Chris Bertram muses about metaphors, specifically about machine metaphors for the mind (clockwork, hydraulic, computer) and gaming metaphors for society (bowls, billiards, football). Whether a society’s basic outlook is reflected in or by its games is one of those interesting problems that’s more tractable over a few beers than it is actually researchable. Two axes that immediately suggest themselves are national preferences for team vs individual games, and games of skill vs games of chance.
A friend of mine has a plausible theory that Americans like team games where you can keep detailed, meaningful statistics about every individual player. Baseball, American Football and Basketball meet this requirement. Real Football does not. Witness the efforts of American TV networks to introduce the concept of an ‘assist’ during the 1998 World Cup. Of course, cricket immediately suggests itself as a counter-example to this line of though. An alternative tack is to treat the problem historically, as Andrei Markovits and Steven Hellerman do in their book Offside: Soccer and American Exceptionalism. As for cricket, I think England is the only country north of roughly the Tropic of Cancer that plays the game. With the possible exception of Canada. Time for a beer…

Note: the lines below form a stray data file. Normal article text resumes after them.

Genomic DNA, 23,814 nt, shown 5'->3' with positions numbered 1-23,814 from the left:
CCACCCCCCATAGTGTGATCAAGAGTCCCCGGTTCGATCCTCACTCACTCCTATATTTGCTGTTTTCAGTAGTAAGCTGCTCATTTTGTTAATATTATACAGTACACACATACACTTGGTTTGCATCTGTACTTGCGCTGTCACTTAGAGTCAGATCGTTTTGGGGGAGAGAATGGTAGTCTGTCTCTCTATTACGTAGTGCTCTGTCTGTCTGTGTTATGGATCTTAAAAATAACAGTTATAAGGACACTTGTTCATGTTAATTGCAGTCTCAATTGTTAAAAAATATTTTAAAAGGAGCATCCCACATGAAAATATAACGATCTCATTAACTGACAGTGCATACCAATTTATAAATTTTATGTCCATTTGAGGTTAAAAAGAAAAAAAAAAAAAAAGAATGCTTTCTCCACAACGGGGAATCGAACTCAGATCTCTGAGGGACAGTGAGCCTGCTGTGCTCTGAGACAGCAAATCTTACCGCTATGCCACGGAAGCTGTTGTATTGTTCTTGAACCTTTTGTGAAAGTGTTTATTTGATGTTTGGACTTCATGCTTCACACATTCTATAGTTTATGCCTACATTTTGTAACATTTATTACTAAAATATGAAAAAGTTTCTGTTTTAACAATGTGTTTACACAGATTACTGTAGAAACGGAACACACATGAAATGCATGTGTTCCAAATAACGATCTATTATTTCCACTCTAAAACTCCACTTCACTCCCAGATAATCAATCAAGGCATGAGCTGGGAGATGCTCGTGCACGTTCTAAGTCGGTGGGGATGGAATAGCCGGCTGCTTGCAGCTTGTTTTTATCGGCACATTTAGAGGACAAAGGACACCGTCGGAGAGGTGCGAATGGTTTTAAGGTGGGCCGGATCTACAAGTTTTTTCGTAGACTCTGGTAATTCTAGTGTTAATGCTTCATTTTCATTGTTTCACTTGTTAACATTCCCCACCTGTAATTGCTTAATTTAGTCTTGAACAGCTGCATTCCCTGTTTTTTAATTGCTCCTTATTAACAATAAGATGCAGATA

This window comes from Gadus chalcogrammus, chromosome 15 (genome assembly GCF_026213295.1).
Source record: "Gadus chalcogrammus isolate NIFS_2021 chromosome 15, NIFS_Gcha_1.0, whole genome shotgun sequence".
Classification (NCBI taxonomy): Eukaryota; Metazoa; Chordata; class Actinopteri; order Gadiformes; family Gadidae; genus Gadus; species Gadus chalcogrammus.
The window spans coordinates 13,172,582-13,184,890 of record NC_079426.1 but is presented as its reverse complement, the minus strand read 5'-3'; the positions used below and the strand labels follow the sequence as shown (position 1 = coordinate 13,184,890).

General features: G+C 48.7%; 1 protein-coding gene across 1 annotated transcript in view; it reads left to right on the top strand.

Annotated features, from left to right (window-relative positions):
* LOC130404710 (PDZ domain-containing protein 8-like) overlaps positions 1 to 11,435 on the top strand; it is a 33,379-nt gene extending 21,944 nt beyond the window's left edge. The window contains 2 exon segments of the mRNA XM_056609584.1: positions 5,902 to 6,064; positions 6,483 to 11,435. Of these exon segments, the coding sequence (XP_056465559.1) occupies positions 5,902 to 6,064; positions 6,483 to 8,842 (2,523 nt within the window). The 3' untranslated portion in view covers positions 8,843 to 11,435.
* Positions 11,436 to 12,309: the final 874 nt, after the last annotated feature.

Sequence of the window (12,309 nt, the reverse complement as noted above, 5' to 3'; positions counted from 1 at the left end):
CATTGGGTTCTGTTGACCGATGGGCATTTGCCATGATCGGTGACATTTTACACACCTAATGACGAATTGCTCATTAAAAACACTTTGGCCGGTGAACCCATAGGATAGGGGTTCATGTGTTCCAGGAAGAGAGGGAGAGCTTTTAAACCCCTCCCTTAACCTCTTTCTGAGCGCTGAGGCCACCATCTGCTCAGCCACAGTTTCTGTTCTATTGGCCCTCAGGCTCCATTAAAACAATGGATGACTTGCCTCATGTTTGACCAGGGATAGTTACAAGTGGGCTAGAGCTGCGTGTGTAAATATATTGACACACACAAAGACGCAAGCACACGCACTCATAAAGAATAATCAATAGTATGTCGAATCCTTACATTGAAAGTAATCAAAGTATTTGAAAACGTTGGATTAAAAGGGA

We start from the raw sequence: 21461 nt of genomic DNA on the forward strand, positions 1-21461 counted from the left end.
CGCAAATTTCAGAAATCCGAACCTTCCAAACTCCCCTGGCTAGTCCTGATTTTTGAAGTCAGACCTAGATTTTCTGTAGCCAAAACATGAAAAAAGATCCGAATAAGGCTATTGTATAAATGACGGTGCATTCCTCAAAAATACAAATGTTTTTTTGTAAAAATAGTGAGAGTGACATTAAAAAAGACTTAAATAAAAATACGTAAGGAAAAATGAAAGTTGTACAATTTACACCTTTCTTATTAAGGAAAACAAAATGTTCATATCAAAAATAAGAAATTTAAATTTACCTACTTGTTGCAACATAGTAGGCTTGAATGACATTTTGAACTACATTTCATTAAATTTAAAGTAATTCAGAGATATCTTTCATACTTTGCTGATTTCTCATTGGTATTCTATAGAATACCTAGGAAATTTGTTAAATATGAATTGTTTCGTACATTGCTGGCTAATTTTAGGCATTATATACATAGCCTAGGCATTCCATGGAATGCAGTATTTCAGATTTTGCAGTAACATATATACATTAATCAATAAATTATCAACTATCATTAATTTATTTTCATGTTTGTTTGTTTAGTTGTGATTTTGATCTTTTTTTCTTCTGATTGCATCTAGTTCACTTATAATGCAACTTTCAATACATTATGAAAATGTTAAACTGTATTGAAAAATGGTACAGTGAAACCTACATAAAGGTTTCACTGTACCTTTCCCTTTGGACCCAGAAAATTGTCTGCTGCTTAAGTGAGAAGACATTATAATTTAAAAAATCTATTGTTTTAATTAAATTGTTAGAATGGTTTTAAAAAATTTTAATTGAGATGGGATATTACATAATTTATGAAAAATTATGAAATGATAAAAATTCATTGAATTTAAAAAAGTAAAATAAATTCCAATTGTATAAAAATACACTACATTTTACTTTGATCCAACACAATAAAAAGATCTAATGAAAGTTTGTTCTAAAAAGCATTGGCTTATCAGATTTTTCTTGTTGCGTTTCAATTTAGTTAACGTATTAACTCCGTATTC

(The sociologist Eric Liefer (who has also written a book about sports) once observed that game theory is badly named, because it is all about the analysis of games that do not have to be played. His work on chess players showed that the best players are successful not because they can think more moves ahead, but because they can sustain “robust action.” They know how to sustain the game while simultaneously keeping their own position as flexible as possible while trying to lock their opponent into a narrow set of viable choices.)
Chris wonders about the effects of having hurling as your national sport. (We pause here for our American readers, so they may make a feeble joke about Irish people throwing up, possibly while drunk.) I’m not sure. In case you’re not familiar with the game, hurling is best described as a cross between hockey and murder. Or ice hockey without the ice and the pads, and with the capacity to strike the puck through the air. It’s the fastest field game in the world. As an illustration, here is a photograph taken at the 1959 Munster final. It shows Waterford’s goalkeeper, Ned Power, saving from Cork’s Christy Ring. Power has just caught the sliotar (that’s the ball, about three inches across, made of leather-covered cork and quite hard) in his left hand while Ring was trying to “double” on it, that is, strike it with his hurley while it flew overhead. A Waterford full-back has just failed to prevent Ring from swinging. His hurley is wrapped around the front of Ring’s torso. Take a close look at it. It’s the only one you can see side-on. The head or wide end of the hurley is called the “bas”—- it’s the part where you balance or hit the sliotar. See that dark band running across it? That’s a thin piece of metal spliced around the head of the hurley to help prevent the wood splitting when it hits the ball, or another hurley. Or indeed another player.
I’ll leave it to others to decide what effect a pastime like this might have on a nation’s psyche.